School of Staff and Command

2017 School of Staff and Command

Michigan State University School of Staff and Command is a 400-hour problem-based course that utilizes a blend of classroom facilitated learning and cutting edge distance learning technologies.

Problem-based learning (PBL) represents the next generation in law enforcement training by fostering critical thinking, and employing learning philosophies appropriate in today’s law enforcement world.

In addition to an outstanding cadre of experts in the field, faculty includes a 1:6 facilitator to learner ratio.

**APPLICATION FLYER**

Non-Michigan police agencies wishing information on bringing the School to your state or agency, should contact traincj@msu.edu at 517-355-2197.

Application Information

Thank you for your interest in applying to the Michigan State University School of Staff and Command.

Please download the document below to begin your application process:

Application CLOSED

Important Application Info

  • Application Deadline: November 17, 2017
  • Applicant Oral Board Interview Dates: December 12-14, 2017
  • Successful Applicants Notified No Later Than: December 21, 2017

For more information please contact: traincj@msu.edu.

Name Agency
Chief Doreen Olko Auburn Hills Police Department
Chief Jackie Hampton Battle Creek Police Department
Chief Brian Hill Gerrish Township Police Department
Sheriff Gene L. Wriggelsworth Ingham County Sheriff's Office
Chief Matthew Heins Jackson Police Department
Sheriff Lawrence Stelma Kent County Sheriff's Office
Chief Michael Yankowski Lansing Police Department
Executive Director Terrence Jungle Michigan Sheriffs' Association
Deputy Executive Director Hermina Kramp MCOLES
Director Edmund McGarrell Ph.D. Michigan State University - School of Criminal Justice
Director Theresa Stephens-Lock Mott C.C. Department of Public Safety
Director David Molloy Novi Department of Public Safety
Director Matt Harshberger Pittsfield Township Department of Public Safety
Chief Brian Lipe Saginaw City Police Department

Rick Arnold

School of Staff and Command Facilitator Lt. Col. Richard ArnoldLt. Col. Richard Arnold enlisted with the Michigan State Police in 1994.  As a deputy director and commander of the State Services Bureau, Lt. Colonel Arnold is responsible for managing the Biometrics and Identification Division, Forensic Science Division, Office of Highway Safety Planning, Training Division, and the Michigan Commission on Law Enforcement Standards.  Lt. Colonel Arnold received a bachelor’s degree from the University of Michigan in 1994. He is also a graduate of the 238th Session of the FBI National Academy and the Fourth Class of Staff and Command at Michigan State University.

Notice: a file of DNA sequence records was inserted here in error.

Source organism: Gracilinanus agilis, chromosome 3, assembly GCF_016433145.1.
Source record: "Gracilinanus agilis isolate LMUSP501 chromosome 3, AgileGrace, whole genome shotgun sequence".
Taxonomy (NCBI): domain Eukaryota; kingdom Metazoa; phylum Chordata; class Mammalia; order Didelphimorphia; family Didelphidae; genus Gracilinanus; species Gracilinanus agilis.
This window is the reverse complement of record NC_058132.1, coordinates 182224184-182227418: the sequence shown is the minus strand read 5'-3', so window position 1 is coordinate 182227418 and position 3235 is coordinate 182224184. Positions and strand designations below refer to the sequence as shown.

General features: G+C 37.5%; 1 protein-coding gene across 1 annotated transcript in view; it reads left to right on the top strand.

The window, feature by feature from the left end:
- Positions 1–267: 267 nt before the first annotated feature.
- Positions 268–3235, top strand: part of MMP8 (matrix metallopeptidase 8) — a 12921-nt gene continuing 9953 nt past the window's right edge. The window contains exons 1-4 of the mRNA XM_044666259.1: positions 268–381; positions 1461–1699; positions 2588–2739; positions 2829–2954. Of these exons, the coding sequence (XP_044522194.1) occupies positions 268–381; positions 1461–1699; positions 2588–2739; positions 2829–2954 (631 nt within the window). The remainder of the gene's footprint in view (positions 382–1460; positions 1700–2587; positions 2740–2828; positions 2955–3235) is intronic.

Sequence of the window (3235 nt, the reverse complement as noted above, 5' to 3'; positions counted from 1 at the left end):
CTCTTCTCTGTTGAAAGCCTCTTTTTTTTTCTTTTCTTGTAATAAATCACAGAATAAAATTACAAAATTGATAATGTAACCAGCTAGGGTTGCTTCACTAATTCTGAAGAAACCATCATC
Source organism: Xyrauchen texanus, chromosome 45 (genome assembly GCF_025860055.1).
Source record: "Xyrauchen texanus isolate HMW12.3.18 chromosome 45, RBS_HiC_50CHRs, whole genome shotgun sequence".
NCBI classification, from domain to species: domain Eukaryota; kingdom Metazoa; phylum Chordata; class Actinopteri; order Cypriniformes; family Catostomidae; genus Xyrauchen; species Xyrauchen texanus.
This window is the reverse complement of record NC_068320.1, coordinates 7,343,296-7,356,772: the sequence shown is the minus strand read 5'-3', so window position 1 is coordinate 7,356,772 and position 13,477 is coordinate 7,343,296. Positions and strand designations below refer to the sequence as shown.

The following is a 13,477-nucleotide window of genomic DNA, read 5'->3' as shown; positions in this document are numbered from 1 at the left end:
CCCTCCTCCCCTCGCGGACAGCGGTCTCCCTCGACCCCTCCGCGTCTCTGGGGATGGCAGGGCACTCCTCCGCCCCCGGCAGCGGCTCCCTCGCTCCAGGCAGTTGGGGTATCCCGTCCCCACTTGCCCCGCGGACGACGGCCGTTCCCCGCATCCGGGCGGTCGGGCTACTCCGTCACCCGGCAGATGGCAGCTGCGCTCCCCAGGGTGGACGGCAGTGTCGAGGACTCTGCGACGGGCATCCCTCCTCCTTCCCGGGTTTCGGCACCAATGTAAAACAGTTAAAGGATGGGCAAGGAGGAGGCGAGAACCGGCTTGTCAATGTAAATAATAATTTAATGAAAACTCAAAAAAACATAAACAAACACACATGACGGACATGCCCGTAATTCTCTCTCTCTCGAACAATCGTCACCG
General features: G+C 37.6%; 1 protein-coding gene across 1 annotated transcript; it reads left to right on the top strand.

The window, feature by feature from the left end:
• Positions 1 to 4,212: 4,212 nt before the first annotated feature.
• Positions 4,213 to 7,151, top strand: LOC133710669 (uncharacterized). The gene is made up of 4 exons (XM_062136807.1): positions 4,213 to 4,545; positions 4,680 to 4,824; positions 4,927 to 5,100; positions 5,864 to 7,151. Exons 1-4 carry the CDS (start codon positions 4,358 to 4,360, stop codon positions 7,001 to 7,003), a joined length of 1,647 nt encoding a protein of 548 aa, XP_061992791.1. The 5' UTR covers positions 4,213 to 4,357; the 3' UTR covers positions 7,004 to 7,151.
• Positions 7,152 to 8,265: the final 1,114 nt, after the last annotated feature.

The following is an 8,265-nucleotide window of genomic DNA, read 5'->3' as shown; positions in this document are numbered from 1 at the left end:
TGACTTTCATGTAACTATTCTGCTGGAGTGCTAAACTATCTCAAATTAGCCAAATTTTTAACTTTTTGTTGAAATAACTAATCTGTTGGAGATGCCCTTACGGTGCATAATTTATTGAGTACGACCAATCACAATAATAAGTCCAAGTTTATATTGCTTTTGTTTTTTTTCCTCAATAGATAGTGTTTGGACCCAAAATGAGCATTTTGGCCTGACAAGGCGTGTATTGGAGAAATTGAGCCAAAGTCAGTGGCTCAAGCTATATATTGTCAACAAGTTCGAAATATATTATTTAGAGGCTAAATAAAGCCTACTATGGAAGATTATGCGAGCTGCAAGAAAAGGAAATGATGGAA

Contact Info: not listed

Lieutenant Chad Connelly

School of Staff and Command instructor Chad ConnellyLieutenant Chad Connelly has served with the East Lansing Police department since 1998. He graduated from Lake Superior State University in 1997 with Bachelors Degree in Science and from Central Michigan University with a Masters in Administration in 2007, and currently is pursuing a second graduate degree. Chad is a graduate of the 10th Class of Staff and Command at Michigan State University where he served as Class President.

Lt. Connelly currently serves as the K-9 Unit Supervisor and Team Leader for the Ingham Regional Special Response Team. He has served as a Patrol Sergeant and Detective Sergeant, along with various other roles for the East Lansing Police Department.

Contact Info: not listed

Lieutenant (retired) Cindy Herfert

Cynthia Herfert - OutreachCindy Herfert serves as an Outreach Academic Specialist for the Michigan State University School of Criminal Justice, providing in-service trainings to police officers and military personnel from across the United States. Cindy holds a Bachelor’s Degree in Criminal Justice from MSU. Cindy is a graduate of the 10th MSU School of Staff and Command class. Cindy joined the Flint Police Department in 1994 and was promoted to Sergeant in 1998. In 2014 Cindy was promoted to the rank of Lieutenant for the Patrol Division and the Traffic Division. Cindy retired from the Flint Police Department in 2015. Cindy held a variety of positions during her career, including; uniform patrol, undercover narcotics, gang investigation, homicide investigation, planning and budgeting, and community policing.

Contact Info: herfertc@msu.edu

Lieutenant Marcy Kuehn

Lieutenant Marcy KuehnMarcy holds a Bachelors Degree in Public Safety Administration from Eastern Michigan University and Masters of Science in Administration with a concentration in Leadership from Central Michigan University. She began her career in 1989 as a Police Cadet and rose through the ranks of the Port Huron Police Department.  Marcy is currently a Lieutenant in the Code Enforcement Unit and the Crisis Negotiation Supervisor.  She has served as a Patrol Sergeant, Detective, Community Service/DARE Officer, Road Patrol Officer, and a Communications Operator.  She worked as a part time instructor at Macomb Community College’s Police Academy from 1994 to 2004.  Marcy is a graduate of the 10th Class of Staff and Command at Michigan State University.